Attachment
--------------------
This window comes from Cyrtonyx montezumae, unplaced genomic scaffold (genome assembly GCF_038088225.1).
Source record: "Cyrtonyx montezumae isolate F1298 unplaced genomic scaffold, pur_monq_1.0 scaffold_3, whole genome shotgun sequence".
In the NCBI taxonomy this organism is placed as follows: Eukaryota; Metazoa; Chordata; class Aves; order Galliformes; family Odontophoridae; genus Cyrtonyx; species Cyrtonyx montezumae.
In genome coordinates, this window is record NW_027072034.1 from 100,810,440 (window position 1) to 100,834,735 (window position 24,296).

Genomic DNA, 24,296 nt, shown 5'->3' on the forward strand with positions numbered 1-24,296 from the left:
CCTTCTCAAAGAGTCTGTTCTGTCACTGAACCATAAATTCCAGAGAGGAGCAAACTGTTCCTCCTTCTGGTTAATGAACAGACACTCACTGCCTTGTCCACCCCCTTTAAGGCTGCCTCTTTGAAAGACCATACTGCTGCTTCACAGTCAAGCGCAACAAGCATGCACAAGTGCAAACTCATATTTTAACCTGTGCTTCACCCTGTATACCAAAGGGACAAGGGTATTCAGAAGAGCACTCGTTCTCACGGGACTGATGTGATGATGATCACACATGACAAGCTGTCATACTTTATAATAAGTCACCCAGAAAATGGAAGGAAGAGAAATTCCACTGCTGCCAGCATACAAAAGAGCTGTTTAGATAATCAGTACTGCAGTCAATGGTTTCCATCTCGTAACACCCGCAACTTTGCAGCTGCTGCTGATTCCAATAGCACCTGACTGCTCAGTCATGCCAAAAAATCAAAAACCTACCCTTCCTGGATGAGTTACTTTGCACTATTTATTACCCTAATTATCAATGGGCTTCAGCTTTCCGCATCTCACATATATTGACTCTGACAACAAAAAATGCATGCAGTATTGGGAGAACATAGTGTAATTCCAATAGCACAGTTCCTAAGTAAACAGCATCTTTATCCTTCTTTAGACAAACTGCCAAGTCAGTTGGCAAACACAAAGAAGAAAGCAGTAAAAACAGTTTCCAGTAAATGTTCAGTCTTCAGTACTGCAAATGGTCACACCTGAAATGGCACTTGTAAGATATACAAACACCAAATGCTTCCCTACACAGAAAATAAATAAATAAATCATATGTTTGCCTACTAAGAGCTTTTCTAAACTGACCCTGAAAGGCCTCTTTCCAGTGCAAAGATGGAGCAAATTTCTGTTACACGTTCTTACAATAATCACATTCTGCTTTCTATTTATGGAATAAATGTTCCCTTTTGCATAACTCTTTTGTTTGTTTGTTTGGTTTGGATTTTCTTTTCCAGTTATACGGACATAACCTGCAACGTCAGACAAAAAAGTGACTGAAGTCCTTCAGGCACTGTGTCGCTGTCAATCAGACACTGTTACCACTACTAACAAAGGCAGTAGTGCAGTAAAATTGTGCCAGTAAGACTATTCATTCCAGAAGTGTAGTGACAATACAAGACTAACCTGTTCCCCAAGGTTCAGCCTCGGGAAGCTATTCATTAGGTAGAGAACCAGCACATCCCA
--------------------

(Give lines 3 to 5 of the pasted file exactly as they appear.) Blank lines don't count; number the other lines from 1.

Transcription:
In the NCBI taxonomy this organism is placed as follows: Eukaryota; Metazoa; Chordata; class Aves; order Galliformes; family Odontophoridae; genus Cyrtonyx; species Cyrtonyx montezumae.
In genome coordinates, this window is record NW_027072034.1 from 100,810,440 (window position 1) to 100,834,735 (window position 24,296).

Genomic DNA, 24,296 nt, shown 5'->3' on the forward strand with positions numbered 1-24,296 from the left: